Just minutes after a suicide bomber killed 35 people at Moscow's Domodedovo airport, Twitter users posted mobile video phone footage of victims lying on the floor as thick smoked filled the air and a fire burned along one wall.
Videos subsequently posted on YouTube showed airport staff using flash lights to help them navigate through the chaotic scene, while other footage captured emergency workers hurriedly evacuating the wounded on wheeled stretchers.
"Security will be strengthened at large transport hubs," Russian President Dmitry Medvedev wrote on his Twitter account.
"We mourn the victims of the terrorist attack at Domodedovo airport. The organizers will be tracked down and punished."
Although no group has yet claimed responsibility for the attack, dozens of apparent supporters praised the suicide bombing on an Islamist site known as kavkazcenter.com.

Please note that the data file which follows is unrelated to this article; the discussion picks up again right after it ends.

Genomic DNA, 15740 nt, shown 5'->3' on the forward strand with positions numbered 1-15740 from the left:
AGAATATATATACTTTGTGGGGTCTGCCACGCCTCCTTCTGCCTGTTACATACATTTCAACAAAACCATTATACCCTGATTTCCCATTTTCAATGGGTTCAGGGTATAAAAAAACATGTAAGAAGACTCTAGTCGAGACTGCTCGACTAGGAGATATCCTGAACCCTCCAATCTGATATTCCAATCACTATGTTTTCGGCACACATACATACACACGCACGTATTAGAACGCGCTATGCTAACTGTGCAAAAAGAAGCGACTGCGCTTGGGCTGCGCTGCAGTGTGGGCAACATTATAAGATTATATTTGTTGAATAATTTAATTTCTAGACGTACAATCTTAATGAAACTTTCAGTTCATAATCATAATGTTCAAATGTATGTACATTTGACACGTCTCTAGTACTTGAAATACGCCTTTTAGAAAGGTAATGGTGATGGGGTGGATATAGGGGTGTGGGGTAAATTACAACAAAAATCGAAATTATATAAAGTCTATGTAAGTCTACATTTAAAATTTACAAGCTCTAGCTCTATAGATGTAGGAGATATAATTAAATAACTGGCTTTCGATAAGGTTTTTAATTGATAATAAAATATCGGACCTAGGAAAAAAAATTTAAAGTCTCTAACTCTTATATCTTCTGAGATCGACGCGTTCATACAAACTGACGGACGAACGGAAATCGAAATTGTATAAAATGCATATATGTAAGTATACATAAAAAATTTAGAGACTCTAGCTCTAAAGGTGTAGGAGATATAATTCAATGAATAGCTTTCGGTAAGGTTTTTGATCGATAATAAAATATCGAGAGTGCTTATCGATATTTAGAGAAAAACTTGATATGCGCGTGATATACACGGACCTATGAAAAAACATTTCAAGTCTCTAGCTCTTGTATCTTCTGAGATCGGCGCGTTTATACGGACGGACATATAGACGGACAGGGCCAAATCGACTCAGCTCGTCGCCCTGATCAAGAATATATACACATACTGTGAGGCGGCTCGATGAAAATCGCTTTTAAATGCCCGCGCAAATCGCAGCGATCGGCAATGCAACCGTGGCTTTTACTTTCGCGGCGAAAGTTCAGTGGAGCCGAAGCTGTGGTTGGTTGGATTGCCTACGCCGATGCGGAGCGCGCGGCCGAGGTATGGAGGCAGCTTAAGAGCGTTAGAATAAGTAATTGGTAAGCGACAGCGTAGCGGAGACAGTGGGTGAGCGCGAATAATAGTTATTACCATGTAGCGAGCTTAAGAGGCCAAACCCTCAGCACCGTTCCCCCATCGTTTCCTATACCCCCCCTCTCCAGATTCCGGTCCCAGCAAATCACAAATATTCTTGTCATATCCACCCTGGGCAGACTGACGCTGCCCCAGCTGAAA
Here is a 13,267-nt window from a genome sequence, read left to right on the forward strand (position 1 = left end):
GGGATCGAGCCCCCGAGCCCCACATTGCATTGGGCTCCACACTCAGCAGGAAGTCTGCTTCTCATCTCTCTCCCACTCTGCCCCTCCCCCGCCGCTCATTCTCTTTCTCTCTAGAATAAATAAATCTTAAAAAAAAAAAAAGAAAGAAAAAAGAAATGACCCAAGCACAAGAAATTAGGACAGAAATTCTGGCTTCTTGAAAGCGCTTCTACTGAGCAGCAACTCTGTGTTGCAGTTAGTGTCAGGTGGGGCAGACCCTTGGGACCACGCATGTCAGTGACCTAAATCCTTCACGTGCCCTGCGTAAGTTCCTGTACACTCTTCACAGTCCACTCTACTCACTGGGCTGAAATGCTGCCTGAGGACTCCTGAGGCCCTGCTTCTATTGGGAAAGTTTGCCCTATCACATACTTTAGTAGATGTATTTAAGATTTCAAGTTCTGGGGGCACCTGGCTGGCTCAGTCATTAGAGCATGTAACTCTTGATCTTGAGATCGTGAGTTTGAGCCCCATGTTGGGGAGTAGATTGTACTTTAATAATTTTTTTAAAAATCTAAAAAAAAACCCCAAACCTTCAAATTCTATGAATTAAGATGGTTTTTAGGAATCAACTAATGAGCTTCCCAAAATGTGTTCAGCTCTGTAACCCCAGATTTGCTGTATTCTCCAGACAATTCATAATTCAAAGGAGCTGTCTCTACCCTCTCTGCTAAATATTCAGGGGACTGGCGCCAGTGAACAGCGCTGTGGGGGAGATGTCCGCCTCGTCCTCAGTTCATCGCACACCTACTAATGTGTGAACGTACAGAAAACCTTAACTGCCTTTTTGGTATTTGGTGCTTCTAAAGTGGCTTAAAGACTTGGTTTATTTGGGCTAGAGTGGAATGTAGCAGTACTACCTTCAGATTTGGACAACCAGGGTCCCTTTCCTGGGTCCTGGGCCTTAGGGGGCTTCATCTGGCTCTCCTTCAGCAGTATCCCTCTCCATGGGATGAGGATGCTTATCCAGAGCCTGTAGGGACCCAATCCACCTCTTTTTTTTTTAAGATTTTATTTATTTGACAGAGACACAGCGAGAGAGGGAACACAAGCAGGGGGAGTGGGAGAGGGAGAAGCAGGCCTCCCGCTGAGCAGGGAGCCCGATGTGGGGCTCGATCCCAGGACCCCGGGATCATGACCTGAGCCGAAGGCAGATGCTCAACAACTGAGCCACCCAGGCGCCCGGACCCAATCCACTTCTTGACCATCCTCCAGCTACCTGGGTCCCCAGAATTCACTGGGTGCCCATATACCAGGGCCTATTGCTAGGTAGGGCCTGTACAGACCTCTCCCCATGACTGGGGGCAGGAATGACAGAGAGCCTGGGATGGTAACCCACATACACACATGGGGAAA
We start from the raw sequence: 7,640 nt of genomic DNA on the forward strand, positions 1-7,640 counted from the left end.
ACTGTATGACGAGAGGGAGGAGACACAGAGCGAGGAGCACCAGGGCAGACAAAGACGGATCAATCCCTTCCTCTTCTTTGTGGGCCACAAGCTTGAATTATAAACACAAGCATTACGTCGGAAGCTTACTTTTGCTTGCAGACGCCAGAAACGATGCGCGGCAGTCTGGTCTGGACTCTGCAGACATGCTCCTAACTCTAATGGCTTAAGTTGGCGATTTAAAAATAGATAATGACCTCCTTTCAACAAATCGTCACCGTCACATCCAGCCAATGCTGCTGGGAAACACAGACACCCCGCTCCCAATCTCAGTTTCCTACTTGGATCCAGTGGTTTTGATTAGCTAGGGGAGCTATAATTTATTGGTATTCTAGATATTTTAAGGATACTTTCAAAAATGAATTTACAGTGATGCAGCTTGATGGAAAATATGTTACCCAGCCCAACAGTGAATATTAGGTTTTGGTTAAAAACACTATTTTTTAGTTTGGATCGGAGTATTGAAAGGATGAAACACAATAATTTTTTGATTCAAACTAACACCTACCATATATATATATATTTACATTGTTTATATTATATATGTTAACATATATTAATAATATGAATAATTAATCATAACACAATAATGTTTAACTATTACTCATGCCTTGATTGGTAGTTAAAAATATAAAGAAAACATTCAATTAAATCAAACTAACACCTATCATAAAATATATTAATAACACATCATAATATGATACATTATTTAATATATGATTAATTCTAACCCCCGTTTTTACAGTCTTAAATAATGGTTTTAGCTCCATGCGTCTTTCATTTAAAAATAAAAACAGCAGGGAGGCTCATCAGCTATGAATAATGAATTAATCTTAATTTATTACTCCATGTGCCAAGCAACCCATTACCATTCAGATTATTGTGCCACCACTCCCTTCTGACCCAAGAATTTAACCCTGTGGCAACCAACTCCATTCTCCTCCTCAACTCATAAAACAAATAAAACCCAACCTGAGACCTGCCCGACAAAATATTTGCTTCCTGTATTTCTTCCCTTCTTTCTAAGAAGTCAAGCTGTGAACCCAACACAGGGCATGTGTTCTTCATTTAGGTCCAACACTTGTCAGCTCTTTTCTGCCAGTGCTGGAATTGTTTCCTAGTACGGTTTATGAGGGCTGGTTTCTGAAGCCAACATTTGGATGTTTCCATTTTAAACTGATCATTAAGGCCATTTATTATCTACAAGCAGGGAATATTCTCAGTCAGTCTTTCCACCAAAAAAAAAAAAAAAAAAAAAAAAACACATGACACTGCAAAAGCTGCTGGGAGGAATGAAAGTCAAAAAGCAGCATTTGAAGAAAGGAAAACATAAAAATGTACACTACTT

Meanwhile, Glen Howard, president of the U.S. Jamestown Foundation research institution, told Reuters that the terrorist attack did not "bode well" for Russian ties to the North Caucasus.
"[This] is yet another sign that what Putin started in 1999 by invading the rebellious republic of Chechnya has come home to roost again in the Russian capital.
"The bomb blast at Domodedevo will further strengthen the view among the Russian elite that Putin is losing control over security in the capital, which plays into the hands of his enemies."